The Cop and the Anthem

by O. Henry

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In "The Cop and the Anthem," what is a metaphor? What do these words stand for: "sailing away on a ship," "southern skies"?

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The words about "sailing away," and "southern skies" are contained in an early paragraph of the story.

The hibernatorial ambitions of Soapy were not of the highest. In them there were no considerations of Mediterranean cruises, of soporific Southern skies drifting in the Vesuvian Bay. 

These are not metaphors. They are allusions to one kind of advertising that would be commonly seen at this time of year in newspapers, magazines, and on travel posters. O. Henry took it for granted that his readers would be familiar with the pictures and copy intended to arouse a desire to get away from the cold northern cities and relax in the southern sunlight. Soapy himself would have seen many such ads because he collected piles of newspapers that others had read and discarded. But such "hibernatorial ambitions" were naturally out of the question for a homeless man like Soapy, who slept on a park bench blanketed with piles of newspapers containing such tempting words and pictures.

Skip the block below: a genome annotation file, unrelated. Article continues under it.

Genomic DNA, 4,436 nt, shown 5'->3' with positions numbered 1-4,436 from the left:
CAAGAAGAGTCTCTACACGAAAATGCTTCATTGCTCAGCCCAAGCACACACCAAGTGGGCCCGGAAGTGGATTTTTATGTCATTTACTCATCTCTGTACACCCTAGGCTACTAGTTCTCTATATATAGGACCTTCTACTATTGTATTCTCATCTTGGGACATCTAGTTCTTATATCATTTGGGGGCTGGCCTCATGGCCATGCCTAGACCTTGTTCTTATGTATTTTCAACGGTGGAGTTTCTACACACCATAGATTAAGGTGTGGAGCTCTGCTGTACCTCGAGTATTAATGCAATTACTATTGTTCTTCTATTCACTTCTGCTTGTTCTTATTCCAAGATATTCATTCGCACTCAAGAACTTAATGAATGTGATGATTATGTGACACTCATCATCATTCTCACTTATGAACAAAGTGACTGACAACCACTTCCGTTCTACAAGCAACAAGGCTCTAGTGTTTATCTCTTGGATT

There are many metaphors in "The Cop and the Anthem." The second paragraph of O. Henry's story is laden with fanciful metaphors.

A dead leaf fell in Soapy's lap. That was Jack Frost's card. Jack is kind to the regular denizens of Madison Square, and gives fair warning of his annual call. At the corners of four streets he hands his pasteboard to the North Wind, footman of the mansion of All Outdoors, so that the inhabitants thereof may make ready.

O. Henry is comparing a dead leaf to Jack Frost's calling card without using "like" or "as." Jack Frost is a mythical figure who flies about painting the leaves in the fall and early winter.

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